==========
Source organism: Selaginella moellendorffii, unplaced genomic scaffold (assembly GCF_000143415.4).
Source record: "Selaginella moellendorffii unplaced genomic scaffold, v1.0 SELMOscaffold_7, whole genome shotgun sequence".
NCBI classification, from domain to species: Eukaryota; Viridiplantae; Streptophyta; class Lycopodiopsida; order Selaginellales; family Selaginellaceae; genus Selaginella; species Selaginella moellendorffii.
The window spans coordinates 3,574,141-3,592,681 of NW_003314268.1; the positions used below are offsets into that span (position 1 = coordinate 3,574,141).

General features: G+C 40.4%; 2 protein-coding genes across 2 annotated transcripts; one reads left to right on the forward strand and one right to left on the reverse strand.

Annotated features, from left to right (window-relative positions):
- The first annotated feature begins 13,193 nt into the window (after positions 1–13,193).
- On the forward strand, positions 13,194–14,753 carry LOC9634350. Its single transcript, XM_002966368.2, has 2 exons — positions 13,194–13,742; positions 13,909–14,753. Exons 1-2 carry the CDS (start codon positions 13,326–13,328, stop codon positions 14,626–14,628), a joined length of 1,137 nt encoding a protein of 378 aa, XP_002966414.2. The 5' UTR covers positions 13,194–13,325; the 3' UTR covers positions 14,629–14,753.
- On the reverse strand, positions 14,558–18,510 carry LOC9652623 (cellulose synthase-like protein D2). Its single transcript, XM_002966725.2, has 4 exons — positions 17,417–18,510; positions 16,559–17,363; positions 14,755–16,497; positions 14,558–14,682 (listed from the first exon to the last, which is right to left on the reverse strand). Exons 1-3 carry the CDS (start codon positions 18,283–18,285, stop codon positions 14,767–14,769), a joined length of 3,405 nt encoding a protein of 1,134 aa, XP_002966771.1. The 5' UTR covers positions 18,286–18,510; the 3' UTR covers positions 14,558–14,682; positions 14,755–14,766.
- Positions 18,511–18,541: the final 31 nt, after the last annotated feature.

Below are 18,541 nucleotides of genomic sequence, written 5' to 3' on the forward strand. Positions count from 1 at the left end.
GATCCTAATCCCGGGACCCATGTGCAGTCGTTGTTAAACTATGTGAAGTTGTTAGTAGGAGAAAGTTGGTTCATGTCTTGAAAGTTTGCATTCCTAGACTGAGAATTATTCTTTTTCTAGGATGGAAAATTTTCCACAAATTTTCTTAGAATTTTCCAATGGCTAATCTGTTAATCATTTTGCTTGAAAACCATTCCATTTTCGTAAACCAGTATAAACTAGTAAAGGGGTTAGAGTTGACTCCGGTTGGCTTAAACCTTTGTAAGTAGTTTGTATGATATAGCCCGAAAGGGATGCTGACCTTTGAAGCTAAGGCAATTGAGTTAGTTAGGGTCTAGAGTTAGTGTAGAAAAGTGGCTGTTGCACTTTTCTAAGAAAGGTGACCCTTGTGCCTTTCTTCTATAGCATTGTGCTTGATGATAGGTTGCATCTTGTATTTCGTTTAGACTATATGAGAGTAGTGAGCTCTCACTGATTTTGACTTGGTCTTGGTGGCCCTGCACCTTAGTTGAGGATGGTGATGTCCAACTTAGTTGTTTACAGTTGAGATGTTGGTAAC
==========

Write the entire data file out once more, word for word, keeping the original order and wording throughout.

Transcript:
Source organism: Selaginella moellendorffii, unplaced genomic scaffold (assembly GCF_000143415.4).
Source record: "Selaginella moellendorffii unplaced genomic scaffold, v1.0 SELMOscaffold_7, whole genome shotgun sequence".
NCBI classification, from domain to species: Eukaryota; Viridiplantae; Streptophyta; class Lycopodiopsida; order Selaginellales; family Selaginellaceae; genus Selaginella; species Selaginella moellendorffii.
The window spans coordinates 3,574,141-3,592,681 of NW_003314268.1; the positions used below are offsets into that span (position 1 = coordinate 3,574,141).

General features: G+C 40.4%; 2 protein-coding genes across 2 annotated transcripts; one reads left to right on the forward strand and one right to left on the reverse strand.

Annotated features, from left to right (window-relative positions):
- The first annotated feature begins 13,193 nt into the window (after positions 1–13,193).
- On the forward strand, positions 13,194–14,753 carry LOC9634350. Its single transcript, XM_002966368.2, has 2 exons — positions 13,194–13,742; positions 13,909–14,753. Exons 1-2 carry the CDS (start codon positions 13,326–13,328, stop codon positions 14,626–14,628), a joined length of 1,137 nt encoding a protein of 378 aa, XP_002966414.2. The 5' UTR covers positions 13,194–13,325; the 3' UTR covers positions 14,629–14,753.
- On the reverse strand, positions 14,558–18,510 carry LOC9652623 (cellulose synthase-like protein D2). Its single transcript, XM_002966725.2, has 4 exons — positions 17,417–18,510; positions 16,559–17,363; positions 14,755–16,497; positions 14,558–14,682 (listed from the first exon to the last, which is right to left on the reverse strand). Exons 1-3 carry the CDS (start codon positions 18,283–18,285, stop codon positions 14,767–14,769), a joined length of 3,405 nt encoding a protein of 1,134 aa, XP_002966771.1. The 5' UTR covers positions 18,286–18,510; the 3' UTR covers positions 14,558–14,682; positions 14,755–14,766.
- Positions 18,511–18,541: the final 31 nt, after the last annotated feature.

Below are 18,541 nucleotides of genomic sequence, written 5' to 3' on the forward strand. Positions count from 1 at the left end.
GATCCTAATCCCGGGACCCATGTGCAGTCGTTGTTAAACTATGTGAAGTTGTTAGTAGGAGAAAGTTGGTTCATGTCTTGAAAGTTTGCATTCCTAGACTGAGAATTATTCTTTTTCTAGGATGGAAAATTTTCCACAAATTTTCTTAGAATTTTCCAATGGCTAATCTGTTAATCATTTTGCTTGAAAACCATTCCATTTTCGTAAACCAGTATAAACTAGTAAAGGGGTTAGAGTTGACTCCGGTTGGCTTAAACCTTTGTAAGTAGTTTGTATGATATAGCCCGAAAGGGATGCTGACCTTTGAAGCTAAGGCAATTGAGTTAGTTAGGGTCTAGAGTTAGTGTAGAAAAGTGGCTGTTGCACTTTTCTAAGAAAGGTGACCCTTGTGCCTTTCTTCTATAGCATTGTGCTTGATGATAGGTTGCATCTTGTATTTCGTTTAGACTATATGAGAGTAGTGAGCTCTCACTGATTTTGACTTGGTCTTGGTGGCCCTGCACCTTAGTTGAGGATGGTGATGTCCAACTTAGTTGTTTACAGTTGAGATGTTGGTAAC